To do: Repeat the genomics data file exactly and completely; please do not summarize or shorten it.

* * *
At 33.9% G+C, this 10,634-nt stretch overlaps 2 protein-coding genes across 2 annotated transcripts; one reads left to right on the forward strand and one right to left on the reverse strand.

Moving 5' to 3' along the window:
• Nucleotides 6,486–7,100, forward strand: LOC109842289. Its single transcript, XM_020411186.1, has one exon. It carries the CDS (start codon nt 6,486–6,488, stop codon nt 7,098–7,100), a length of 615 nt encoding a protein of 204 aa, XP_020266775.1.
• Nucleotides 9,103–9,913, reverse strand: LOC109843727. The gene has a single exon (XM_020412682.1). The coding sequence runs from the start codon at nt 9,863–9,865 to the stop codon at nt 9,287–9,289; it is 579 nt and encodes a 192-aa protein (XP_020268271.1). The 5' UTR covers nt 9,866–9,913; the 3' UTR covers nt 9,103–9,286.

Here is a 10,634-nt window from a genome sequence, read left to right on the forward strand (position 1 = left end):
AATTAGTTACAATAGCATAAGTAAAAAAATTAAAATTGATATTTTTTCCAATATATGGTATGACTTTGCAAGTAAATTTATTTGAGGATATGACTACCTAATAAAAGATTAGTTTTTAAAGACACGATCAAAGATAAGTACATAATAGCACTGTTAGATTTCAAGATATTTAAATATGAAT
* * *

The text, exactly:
At 33.9% G+C, this 10,634-nt stretch overlaps 2 protein-coding genes across 2 annotated transcripts; one reads left to right on the forward strand and one right to left on the reverse strand.

Moving 5' to 3' along the window:
• Nucleotides 6,486–7,100, forward strand: LOC109842289. Its single transcript, XM_020411186.1, has one exon. It carries the CDS (start codon nt 6,486–6,488, stop codon nt 7,098–7,100), a length of 615 nt encoding a protein of 204 aa, XP_020266775.1.
• Nucleotides 9,103–9,913, reverse strand: LOC109843727. The gene has a single exon (XM_020412682.1). The coding sequence runs from the start codon at nt 9,863–9,865 to the stop codon at nt 9,287–9,289; it is 579 nt and encodes a 192-aa protein (XP_020268271.1). The 5' UTR covers nt 9,866–9,913; the 3' UTR covers nt 9,103–9,286.

Here is a 10,634-nt window from a genome sequence, read left to right on the forward strand (position 1 = left end):
AATTAGTTACAATAGCATAAGTAAAAAAATTAAAATTGATATTTTTTCCAATATATGGTATGACTTTGCAAGTAAATTTATTTGAGGATATGACTACCTAATAAAAGATTAGTTTTTAAAGACACGATCAAAGATAAGTACATAATAGCACTGTTAGATTTCAAGATATTTAAATATGAAT